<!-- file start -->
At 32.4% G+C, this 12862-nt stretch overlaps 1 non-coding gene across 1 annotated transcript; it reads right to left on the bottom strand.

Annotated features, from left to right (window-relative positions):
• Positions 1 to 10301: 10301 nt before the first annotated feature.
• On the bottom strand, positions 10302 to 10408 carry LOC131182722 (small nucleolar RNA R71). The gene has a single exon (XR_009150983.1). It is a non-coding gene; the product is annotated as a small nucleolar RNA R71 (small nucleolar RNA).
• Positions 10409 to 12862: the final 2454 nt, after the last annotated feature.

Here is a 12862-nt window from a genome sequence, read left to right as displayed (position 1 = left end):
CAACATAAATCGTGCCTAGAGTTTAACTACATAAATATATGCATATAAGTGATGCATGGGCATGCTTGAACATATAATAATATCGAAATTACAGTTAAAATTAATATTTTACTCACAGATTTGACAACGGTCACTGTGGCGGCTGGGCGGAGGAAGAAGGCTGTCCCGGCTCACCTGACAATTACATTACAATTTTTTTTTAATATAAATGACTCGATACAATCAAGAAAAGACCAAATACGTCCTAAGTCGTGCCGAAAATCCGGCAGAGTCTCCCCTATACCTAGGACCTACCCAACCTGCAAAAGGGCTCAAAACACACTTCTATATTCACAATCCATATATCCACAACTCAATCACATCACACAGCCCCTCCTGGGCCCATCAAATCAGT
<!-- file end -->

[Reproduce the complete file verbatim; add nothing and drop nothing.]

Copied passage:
At 32.4% G+C, this 12862-nt stretch overlaps 1 non-coding gene across 1 annotated transcript; it reads right to left on the bottom strand.

Annotated features, from left to right (window-relative positions):
• Positions 1 to 10301: 10301 nt before the first annotated feature.
• On the bottom strand, positions 10302 to 10408 carry LOC131182722 (small nucleolar RNA R71). The gene has a single exon (XR_009150983.1). It is a non-coding gene; the product is annotated as a small nucleolar RNA R71 (small nucleolar RNA).
• Positions 10409 to 12862: the final 2454 nt, after the last annotated feature.

Here is a 12862-nt window from a genome sequence, read left to right as displayed (position 1 = left end):
CAACATAAATCGTGCCTAGAGTTTAACTACATAAATATATGCATATAAGTGATGCATGGGCATGCTTGAACATATAATAATATCGAAATTACAGTTAAAATTAATATTTTACTCACAGATTTGACAACGGTCACTGTGGCGGCTGGGCGGAGGAAGAAGGCTGTCCCGGCTCACCTGACAATTACATTACAATTTTTTTTTAATATAAATGACTCGATACAATCAAGAAAAGACCAAATACGTCCTAAGTCGTGCCGAAAATCCGGCAGAGTCTCCCCTATACCTAGGACCTACCCAACCTGCAAAAGGGCTCAAAACACACTTCTATATTCACAATCCATATATCCACAACTCAATCACATCACACAGCCCCTCCTGGGCCCATCAAATCAGT